Advanced Search
MyIDEAS: Login to save this article or follow this journal

Firm Size And Capabilities, Regional Agglomeration, And The Adoption Of New Technology

Contents:

Author Info

  • Maryellen Kelley
  • Susan Helper

Abstract

The literature on agglomeration economies suggests that, in addition to firm-specific attributes, the local geographic context conditions the expected profitability of technology adoption. All rheories of technology diffusion assumc that inter-firm learning is the outcome of contact with prior adopters. Yet, with few exceptions, thc attributes of location that maximize the opportunities for learning (and hence, reduce thc costs of technology adoption for all firms in the same locale) have been given only cursory treatment. In this paper, we develop and test a model in which both firm-specific capabilities and placc-specific cxtcrnal economies affect the firm's decision to adopt a new technology. Our data colile from two national surveys conducted in 1987 and 1991. Because we have information on two different time periods, we are able to specify firm and place-specific conditions that precede the technology adoption decision. We find that localization (as measured by regional clustering of enterprises in related industries) and urbanizalion (as mcasured by the diversity of industries, and by the concentration of degree granting engineering institutions) provide knowledge spillovers that facilitate the adoption of new tcchnology by local establishments. Moreover, the impact of urbanization econonlies is size-related: The impact of a diverse region on adoption is evcn greater for small enterprises than for large ones.

Download Info

If you experience problems downloading a file, check if you have the proper application to view it first. In case of further problems read the IDEAS help page. Note that these files are not on the IDEAS site. Please be patient as the files may be large.
File URL: http://www.tandfonline.com/doi/abs/10.1080/10438599900000005
Download Restriction: Access to full text is restricted to subscribers.

As the access to this document is restricted, you may want to look for a different version under "Related research" (further below) or search for a different version of it.

Bibliographic Info

Article provided by Taylor & Francis Journals in its journal Economics of Innovation and New Technology.

Volume (Year): 8 (1999)
Issue (Month): 1-2 ()
Pages: 79-103

as in new window
Handle: RePEc:taf:ecinnt:v:8:y:1999:i:1-2:p:79-103

Contact details of provider:
Web page: http://www.tandfonline.com/GEIN20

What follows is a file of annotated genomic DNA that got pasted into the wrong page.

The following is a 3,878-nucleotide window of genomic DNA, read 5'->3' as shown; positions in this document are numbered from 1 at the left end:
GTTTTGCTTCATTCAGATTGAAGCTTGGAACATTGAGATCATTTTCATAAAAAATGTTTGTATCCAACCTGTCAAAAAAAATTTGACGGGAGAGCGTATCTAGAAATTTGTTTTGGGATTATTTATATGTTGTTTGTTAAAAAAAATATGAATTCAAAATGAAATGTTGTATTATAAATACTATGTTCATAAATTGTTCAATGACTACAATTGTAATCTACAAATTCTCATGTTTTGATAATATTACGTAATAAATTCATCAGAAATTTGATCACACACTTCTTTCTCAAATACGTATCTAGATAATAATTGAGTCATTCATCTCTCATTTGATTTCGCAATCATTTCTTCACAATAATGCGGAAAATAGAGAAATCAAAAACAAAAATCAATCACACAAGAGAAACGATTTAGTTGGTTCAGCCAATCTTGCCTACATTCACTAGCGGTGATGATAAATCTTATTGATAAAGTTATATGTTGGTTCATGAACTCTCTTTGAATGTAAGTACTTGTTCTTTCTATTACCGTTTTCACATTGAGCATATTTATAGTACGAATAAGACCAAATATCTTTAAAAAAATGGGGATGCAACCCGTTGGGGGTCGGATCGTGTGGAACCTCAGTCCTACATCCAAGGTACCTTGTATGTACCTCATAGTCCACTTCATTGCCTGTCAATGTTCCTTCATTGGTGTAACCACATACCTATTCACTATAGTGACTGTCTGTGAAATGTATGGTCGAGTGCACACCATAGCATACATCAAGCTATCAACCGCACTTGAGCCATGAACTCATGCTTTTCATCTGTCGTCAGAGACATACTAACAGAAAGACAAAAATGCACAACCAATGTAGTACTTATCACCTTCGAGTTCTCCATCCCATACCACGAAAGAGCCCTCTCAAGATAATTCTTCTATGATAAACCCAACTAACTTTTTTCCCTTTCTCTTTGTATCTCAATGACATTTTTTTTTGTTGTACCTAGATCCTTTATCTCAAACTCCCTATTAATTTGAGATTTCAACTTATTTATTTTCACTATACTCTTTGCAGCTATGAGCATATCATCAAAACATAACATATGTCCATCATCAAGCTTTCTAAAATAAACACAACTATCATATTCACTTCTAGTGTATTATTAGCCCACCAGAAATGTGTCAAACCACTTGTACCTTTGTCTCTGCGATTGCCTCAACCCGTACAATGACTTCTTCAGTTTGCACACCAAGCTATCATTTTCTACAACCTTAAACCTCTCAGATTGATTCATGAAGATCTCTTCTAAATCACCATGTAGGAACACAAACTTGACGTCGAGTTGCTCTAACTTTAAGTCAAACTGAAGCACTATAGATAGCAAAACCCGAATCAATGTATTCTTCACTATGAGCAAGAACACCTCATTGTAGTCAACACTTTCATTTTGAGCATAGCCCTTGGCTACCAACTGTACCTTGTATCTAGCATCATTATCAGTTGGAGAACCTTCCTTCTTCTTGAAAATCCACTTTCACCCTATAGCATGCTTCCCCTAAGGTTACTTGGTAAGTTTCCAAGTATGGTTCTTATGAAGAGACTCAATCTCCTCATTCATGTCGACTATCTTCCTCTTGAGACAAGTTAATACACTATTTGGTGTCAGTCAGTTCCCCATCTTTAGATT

Order Information:
Web: http://www.tandfonline.com/pricing/journal/GEIN20

Related research

Keywords: Agglomeration economies; Technology adoption; Knowledge spillovers; Small business; Regional economies; Survey research JEL Classification: 030; R11;

Find related papers by JEL classification:

References

No references listed on IDEAS
You can help add them by filling out this form.

Citations

Citations are extracted by the CitEc Project, subscribe to its RSS feed for this item.
as in new window

Cited by:
This item has more than 25 citations. To prevent cluttering this page, these citations are listed on a separate page.

Lists

This item is not listed on Wikipedia, on a reading list or among the top items on IDEAS.

Statistics

Access and download statistics

Corrections

When requesting a correction, please mention this item's handle: RePEc:taf:ecinnt:v:8:y:1999:i:1-2:p:79-103. See general information about how to correct material in RePEc.

For technical questions regarding this item, or to correct its authors, title, abstract, bibliographic or download information, contact: (Michael McNulty).

If you have authored this item and are not yet registered with RePEc, we encourage you to do it here. This allows to link your profile to this item. It also allows you to accept potential citations to this item that we are uncertain about.

If references are entirely missing, you can add them using this form.

If the full references list an item that is present in RePEc, but the system did not link to it, you can help with this form.

If you know of missing items citing this one, you can help us creating those links by adding the relevant references in the same way as above, for each refering item. If you are a registered author of this item, you may also want to check the "citations" tab in your profile, as there may be some citations waiting for confirmation.

Please note that corrections may take a couple of weeks to filter through the various RePEc services.